There are so many unproven bodybuilding myths that are still around us. Would you believe me if I said you are being scammed out of 90% of the muscle growth you should be getting because you have been mislead and misinformed by one or all of these deadly bodybuilding myths. Here are the first three of six bodybuilding myths that must be dispelled!
Bodybuilding Myth #1
Train like a bodybuilder to become a bodybuilder.
This is the message screamed by the bodybuilding world. While this mantra may have inspired millions via popular bodybuilding magazines, it has also mislead millions by re-printing and rehashing irresponsible training nonsense that will wreak havoc on your body and make you just another one of the herd.
Imitating the training of the ‘champion’ bodybuilder is one of the most costly frauds in the exercise world because the ‘instruction’ from elite bodybuilders has no practical relevance for average people like you and me who are without gifted genetic potential and are drug-free.
The traditional 5-7 day splits, 5 exercises per muscle, 24 set chest routine is training suicide for the average trainee not spending a couple thousand dollars a week on special ‘vitamins’. Not only are these magazines useless but they will cause injuries, over-training, and illness. The books and magazines will not tell you that the drugs and genetics were responsible for curing their problem of being a hard gainer. Supplements, ‘better training’, and more dedication are their ‘secrets’ so you are told.
Bodybuilding Myth #2
Train for the ‘holy’ pump.
The ‘muscle pump‘ is described as putting your muscles under an extended period of constant tension. As your muscles stretch and contract they become gorged with blood which makes them feel tighter and fuller.
Getting a muscle pump is not necessarily what causes the muscle to grow – doing 100 reps with a light rep will create a huge pump – but does this make a muscle grow? Of course not! Distance runners get a pump in their legs when they sprint uphill. Do they get big muscles? Heck no!
Most bodybuilders swear by the ‘pump‘ and preach that you are shuttling more nutrients into the muscle – but is that what is really happening? Sure it feels great, like Arnold says in the unforgettable scene in Pumping Iron, but all that is occurring is a ‘back-up’ of blood. The blood is ‘stuck’ inside the muscle, which creates that worshiped tight and full look.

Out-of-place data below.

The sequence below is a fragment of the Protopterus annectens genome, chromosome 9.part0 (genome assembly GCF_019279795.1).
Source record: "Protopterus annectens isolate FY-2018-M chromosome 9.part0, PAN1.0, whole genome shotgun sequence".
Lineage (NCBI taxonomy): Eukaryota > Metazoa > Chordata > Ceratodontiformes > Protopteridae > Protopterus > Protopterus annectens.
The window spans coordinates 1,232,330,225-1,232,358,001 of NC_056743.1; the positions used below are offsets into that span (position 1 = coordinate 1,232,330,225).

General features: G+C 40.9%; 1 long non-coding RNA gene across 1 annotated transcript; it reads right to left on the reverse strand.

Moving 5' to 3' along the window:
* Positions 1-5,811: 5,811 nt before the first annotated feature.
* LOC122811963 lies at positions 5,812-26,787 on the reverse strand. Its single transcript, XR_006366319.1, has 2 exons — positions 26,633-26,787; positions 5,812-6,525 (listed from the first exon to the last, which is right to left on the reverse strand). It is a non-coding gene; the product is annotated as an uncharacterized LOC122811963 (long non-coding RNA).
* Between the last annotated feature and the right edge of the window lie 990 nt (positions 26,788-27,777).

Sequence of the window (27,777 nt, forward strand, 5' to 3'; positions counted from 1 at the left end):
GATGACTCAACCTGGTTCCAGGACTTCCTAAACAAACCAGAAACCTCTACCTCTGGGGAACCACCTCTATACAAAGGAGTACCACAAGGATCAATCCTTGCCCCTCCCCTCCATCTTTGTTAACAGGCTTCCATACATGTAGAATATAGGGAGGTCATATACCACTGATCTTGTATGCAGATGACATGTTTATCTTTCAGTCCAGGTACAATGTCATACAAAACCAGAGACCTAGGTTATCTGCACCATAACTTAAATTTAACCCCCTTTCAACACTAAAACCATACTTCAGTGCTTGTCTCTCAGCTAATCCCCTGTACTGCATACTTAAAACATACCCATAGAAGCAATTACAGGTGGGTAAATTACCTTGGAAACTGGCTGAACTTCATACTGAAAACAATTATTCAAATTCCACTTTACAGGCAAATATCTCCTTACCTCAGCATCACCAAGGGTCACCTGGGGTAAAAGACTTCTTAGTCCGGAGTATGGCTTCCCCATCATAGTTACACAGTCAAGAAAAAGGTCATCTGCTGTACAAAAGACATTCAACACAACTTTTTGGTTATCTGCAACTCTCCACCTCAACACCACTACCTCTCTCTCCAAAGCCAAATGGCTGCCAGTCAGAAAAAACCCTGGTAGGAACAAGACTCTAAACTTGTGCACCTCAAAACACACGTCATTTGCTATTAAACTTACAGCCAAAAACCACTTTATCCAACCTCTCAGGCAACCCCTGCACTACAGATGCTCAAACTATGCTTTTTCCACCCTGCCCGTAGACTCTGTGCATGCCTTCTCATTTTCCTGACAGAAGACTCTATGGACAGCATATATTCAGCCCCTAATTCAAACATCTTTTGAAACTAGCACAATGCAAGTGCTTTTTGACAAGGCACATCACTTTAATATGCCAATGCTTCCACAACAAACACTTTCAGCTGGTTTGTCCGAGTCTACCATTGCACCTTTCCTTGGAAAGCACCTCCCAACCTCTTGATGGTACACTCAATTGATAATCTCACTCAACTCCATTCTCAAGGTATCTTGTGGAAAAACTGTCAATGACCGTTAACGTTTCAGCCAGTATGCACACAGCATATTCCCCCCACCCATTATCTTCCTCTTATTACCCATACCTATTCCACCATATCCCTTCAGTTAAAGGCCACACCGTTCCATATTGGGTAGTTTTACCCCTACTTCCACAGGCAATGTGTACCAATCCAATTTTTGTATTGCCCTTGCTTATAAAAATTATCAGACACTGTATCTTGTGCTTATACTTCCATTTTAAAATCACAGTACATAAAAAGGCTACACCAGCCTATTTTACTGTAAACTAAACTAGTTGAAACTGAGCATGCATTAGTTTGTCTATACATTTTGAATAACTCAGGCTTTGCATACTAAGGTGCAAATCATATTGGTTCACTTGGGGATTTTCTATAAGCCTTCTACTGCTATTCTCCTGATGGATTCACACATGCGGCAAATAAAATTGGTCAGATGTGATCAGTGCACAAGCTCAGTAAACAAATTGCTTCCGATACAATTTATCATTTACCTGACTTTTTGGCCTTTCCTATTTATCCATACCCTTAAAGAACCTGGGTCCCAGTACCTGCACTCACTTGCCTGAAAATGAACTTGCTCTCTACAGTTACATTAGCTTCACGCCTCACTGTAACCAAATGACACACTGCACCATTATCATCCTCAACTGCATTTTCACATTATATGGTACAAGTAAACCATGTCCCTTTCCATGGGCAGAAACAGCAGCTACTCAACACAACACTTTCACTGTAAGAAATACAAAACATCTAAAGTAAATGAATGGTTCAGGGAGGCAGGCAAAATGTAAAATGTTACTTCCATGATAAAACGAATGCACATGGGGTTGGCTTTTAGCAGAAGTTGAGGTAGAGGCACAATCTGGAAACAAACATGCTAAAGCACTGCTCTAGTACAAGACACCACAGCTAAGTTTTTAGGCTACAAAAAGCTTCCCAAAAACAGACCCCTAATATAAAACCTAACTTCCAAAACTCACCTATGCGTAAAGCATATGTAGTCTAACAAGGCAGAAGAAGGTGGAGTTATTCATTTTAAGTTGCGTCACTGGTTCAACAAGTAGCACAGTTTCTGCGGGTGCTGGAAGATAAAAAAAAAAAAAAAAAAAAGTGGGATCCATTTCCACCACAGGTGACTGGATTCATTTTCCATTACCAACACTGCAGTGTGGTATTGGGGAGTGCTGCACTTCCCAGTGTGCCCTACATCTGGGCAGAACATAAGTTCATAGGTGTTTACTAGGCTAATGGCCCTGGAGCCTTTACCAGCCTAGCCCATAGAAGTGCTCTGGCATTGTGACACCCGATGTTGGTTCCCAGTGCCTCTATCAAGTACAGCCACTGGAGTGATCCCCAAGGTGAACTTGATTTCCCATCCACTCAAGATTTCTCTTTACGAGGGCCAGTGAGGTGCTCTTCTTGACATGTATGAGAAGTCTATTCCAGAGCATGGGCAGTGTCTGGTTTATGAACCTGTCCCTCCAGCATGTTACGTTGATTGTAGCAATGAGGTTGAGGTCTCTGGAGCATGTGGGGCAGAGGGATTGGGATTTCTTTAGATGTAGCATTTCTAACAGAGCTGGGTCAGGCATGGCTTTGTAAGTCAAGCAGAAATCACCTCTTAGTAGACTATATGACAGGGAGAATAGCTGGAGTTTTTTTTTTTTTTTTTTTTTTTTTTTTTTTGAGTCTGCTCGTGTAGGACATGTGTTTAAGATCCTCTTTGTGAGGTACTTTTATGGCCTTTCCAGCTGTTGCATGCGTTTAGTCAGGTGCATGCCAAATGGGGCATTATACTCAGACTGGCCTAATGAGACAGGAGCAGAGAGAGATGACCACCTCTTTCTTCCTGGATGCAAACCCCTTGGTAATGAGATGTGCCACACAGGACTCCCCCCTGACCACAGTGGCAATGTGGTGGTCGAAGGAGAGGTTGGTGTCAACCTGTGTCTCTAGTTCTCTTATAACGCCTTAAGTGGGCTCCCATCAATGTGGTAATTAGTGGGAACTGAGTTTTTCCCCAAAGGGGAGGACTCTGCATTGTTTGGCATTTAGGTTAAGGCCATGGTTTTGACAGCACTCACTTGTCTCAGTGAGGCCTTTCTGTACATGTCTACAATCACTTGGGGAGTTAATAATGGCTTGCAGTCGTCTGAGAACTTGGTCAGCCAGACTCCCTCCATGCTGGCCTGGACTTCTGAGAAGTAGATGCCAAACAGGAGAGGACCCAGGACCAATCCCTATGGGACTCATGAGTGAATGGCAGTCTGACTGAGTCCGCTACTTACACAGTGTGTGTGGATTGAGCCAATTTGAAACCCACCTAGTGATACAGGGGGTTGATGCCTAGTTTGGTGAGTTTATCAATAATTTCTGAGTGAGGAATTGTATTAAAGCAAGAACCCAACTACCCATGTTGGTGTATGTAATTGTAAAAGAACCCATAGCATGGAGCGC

The blood that’s backed up into the muscle has hit a dead end and has nowhere to go. If you had fresh new blood that would be great, but unfortunately you just have old, stale blood getting ready for a snooze. That will not help you gain weight or build muscle mass!
The pump that is built up by the blood in your muscles will usually occur after you repeat set after set, which results in the famous “burning” sensation known as lactic acid. Lactic acid forms in the absence of oxygen. Lactic acid is a WASTE product and does nothing to build muscle weight.
Now if you are lifting extremely heavy weights and achieving a pump then this is a very good indication that you are making the muscle fibers work fully. I would only use the pump as an indicator to reveal how well you are ‘targeting’ the working muscle. Not as you guide to mark your success.
Bodybuilding Myth #3
You MUST train until failure.
Training to ‘failure‘ has probably received more debate, misinterpretation, and improper logic resulting in too much wasted effort. Going to failure– going to the point in a set where you are physically incapable of going just one more rep, hence you ‘fail’ – is preached as the most promised way to make continuous muscle gains. Interestingly, there is no activity outside the gym that demonstrates this ‘going to failure’ principle is as critical as bodybuilders have employed.
Growing up as a long distance runner I often stood by and watched the sprinters compete, and was astonished by their tremendous quadriceps and hamstring muscle. Yet I never remember watching any sprinter on my team train until failure, nor do I recall them ever sprinting through the finish line and collapsing. Yet they demonstrated a greater amount of muscular work in less time each time they practiced and raced.
Also, I will never forget the phenomenal muscularity of the construction workers I used to work with when I laid bricks and framed houses. Yet I never recall them carrying timber around the yard until they could not pick up one more 2 x 4. Nor do I remember the bricklayers moving the bricks around until they could not move them anymore. Both of these groups had incredible muscularity and were able to stimulate muscle growth without going to failure. So why do so many command that ‘failure’ is an absolute law for stimulating muscle growth when much evidence shows otherwise?
Improving your body’s sensitivity to the cold does not require you to go outside in the middle of winter with no clothes on prior to passing out. If you want to improve your tan, it isn’t necessary to subject your skin to the sun prior to the moment of blistering. If you want to improve your ability to hold your breath under water, do you need to go to the point just prior to losing consciousness?